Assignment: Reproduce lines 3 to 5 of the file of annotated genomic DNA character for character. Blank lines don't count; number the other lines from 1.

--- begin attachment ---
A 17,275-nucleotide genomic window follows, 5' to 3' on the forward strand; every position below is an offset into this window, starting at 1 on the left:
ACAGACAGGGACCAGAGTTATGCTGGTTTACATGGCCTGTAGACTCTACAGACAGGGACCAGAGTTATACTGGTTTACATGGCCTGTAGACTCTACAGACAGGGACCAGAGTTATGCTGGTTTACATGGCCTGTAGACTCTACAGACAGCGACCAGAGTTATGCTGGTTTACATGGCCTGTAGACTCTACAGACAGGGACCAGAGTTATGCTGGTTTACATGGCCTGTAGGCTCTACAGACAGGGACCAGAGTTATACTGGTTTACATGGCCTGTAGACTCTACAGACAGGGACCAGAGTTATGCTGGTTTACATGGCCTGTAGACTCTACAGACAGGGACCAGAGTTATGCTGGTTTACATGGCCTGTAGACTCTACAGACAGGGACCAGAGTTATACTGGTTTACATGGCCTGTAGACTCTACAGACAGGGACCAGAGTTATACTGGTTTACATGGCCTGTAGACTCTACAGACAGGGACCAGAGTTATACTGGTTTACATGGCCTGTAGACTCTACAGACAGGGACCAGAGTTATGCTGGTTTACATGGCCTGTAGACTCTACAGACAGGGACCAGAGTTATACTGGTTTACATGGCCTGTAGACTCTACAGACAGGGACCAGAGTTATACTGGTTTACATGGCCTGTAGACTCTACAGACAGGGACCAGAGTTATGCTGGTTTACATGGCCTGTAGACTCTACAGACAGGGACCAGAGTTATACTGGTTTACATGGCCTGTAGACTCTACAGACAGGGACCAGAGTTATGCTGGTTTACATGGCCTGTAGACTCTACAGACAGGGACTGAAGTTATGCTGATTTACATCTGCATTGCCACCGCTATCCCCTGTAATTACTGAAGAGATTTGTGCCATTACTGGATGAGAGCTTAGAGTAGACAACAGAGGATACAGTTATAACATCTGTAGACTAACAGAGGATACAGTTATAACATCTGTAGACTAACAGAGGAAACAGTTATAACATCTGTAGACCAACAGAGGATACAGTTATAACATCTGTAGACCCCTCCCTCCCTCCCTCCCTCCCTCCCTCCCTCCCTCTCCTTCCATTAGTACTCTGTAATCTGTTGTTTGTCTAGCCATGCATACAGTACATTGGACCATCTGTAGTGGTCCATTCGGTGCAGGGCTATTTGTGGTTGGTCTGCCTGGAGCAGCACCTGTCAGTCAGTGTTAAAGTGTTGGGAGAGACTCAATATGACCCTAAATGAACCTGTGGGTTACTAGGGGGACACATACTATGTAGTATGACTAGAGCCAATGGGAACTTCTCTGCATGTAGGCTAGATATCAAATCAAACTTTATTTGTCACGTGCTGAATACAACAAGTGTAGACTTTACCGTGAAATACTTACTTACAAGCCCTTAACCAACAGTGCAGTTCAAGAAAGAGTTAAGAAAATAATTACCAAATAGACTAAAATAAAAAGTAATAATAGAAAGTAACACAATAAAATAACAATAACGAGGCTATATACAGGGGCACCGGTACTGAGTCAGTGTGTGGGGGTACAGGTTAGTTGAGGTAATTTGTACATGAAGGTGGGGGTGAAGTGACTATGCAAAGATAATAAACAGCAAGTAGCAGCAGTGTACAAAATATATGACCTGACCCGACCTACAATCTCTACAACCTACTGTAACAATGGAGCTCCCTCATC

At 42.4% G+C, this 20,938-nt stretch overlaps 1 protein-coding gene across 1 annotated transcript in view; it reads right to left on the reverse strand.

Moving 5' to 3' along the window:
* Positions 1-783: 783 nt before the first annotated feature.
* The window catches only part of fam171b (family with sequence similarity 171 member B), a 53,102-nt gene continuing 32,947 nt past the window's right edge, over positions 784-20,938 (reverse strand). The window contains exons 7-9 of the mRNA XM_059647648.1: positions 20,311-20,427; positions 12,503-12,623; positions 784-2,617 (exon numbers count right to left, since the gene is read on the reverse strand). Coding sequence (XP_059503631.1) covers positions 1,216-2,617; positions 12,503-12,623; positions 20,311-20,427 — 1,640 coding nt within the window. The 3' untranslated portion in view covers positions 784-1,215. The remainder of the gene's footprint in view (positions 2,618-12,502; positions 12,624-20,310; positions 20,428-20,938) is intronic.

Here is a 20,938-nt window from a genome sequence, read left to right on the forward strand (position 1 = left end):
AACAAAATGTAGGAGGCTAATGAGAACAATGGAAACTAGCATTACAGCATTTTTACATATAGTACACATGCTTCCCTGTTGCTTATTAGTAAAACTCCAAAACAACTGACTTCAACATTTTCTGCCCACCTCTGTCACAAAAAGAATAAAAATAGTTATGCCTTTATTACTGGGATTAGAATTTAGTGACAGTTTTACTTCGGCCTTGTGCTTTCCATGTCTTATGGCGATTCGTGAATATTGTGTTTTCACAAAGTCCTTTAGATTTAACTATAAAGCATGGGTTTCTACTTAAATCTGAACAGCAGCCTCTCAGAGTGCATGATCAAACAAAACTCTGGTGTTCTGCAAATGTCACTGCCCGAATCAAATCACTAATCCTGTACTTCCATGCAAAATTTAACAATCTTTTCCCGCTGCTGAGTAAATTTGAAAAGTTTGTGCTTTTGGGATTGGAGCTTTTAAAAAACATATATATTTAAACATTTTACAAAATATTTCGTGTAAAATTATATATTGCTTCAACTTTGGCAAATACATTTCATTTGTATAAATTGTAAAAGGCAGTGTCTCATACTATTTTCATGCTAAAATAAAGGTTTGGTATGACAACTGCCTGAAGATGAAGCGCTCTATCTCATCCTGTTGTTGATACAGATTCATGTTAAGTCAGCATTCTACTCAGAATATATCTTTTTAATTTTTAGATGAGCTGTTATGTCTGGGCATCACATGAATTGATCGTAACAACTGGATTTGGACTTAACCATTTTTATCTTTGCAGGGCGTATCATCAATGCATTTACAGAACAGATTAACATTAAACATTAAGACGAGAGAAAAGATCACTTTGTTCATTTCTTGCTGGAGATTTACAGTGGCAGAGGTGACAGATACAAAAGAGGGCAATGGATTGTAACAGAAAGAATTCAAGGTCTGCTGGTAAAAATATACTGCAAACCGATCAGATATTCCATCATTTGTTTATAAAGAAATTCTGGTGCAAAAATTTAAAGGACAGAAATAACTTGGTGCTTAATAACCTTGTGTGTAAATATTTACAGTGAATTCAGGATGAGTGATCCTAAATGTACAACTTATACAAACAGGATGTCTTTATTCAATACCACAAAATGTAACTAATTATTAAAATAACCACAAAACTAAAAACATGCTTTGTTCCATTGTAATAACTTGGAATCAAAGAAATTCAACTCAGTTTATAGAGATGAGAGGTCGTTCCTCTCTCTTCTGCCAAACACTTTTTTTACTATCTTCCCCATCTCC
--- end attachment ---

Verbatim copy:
At 42.4% G+C, this 20,938-nt stretch overlaps 1 protein-coding gene across 1 annotated transcript in view; it reads right to left on the reverse strand.

Moving 5' to 3' along the window:
* Positions 1-783: 783 nt before the first annotated feature.